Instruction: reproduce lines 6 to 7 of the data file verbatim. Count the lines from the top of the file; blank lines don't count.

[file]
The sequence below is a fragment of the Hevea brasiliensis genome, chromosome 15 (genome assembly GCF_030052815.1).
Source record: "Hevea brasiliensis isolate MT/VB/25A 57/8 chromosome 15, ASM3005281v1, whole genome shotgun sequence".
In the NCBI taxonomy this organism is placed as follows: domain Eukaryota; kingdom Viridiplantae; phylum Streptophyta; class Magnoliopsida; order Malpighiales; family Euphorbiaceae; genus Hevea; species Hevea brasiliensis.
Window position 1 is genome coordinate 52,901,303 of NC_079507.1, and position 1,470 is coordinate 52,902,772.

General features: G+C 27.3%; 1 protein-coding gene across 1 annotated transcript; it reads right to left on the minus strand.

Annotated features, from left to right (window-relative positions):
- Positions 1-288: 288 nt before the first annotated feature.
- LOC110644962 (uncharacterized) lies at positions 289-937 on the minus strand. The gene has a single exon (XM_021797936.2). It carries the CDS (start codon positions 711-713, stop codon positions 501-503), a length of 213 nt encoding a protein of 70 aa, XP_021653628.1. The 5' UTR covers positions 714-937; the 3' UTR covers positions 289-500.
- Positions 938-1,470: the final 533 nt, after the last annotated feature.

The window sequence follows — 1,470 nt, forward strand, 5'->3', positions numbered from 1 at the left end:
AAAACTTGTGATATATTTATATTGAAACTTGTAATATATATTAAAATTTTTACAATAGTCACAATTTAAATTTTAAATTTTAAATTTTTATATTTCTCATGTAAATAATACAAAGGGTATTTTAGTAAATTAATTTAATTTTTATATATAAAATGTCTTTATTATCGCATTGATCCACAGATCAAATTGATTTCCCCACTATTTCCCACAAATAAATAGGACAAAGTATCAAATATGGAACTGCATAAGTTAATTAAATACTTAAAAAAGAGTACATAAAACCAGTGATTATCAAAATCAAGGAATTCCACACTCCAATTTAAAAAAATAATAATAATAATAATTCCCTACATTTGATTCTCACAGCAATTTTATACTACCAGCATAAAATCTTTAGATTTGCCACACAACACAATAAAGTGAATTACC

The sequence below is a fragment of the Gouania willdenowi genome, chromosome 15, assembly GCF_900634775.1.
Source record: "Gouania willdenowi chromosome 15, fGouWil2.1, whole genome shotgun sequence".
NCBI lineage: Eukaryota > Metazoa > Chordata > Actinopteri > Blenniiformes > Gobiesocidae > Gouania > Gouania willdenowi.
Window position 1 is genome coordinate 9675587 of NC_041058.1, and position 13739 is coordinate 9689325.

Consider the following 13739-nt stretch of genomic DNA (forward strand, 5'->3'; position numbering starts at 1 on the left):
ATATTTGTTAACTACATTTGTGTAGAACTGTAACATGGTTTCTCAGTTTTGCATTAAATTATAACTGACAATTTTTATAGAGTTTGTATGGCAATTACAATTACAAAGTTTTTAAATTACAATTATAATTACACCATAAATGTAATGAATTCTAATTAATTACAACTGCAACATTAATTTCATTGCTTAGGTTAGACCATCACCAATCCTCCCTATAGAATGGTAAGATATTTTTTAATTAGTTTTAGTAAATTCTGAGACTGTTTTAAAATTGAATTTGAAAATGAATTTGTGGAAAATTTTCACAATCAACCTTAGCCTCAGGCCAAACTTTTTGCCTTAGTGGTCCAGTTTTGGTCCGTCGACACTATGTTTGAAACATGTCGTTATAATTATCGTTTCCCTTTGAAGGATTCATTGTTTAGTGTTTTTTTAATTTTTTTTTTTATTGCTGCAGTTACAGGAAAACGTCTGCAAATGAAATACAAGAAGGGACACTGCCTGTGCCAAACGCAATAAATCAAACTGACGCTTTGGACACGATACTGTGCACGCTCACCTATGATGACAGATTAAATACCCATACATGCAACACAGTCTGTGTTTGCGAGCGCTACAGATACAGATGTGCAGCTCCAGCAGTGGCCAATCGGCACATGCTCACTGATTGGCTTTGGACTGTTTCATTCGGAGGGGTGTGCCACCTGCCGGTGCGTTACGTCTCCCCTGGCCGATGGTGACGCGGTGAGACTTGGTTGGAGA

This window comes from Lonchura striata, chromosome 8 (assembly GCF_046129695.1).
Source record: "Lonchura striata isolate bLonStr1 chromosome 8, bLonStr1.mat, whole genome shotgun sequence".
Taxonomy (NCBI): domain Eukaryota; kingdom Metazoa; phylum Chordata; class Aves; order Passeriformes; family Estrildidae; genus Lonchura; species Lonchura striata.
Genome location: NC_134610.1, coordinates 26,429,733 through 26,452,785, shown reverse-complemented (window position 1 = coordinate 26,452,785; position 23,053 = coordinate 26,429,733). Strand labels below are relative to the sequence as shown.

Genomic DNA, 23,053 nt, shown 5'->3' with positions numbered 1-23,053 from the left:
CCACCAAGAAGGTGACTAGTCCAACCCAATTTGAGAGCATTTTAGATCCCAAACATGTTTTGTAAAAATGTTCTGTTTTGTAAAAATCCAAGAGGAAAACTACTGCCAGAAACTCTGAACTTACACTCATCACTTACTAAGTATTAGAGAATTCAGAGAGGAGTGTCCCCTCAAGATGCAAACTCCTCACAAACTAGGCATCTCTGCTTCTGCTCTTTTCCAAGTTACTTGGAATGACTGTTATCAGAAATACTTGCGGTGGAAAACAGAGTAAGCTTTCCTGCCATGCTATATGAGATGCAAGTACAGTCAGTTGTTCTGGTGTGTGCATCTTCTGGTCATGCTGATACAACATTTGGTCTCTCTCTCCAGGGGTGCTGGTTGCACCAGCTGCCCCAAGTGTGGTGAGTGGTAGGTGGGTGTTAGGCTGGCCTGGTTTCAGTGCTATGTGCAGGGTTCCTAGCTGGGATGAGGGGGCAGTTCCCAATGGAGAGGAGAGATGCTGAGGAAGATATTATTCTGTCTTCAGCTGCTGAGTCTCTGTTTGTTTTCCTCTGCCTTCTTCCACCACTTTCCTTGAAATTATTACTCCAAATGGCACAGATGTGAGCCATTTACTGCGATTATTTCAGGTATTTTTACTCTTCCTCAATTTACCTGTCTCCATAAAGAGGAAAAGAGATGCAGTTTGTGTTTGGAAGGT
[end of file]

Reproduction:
Annotated features, from left to right (window-relative positions):
- Positions 1-288: 288 nt before the first annotated feature.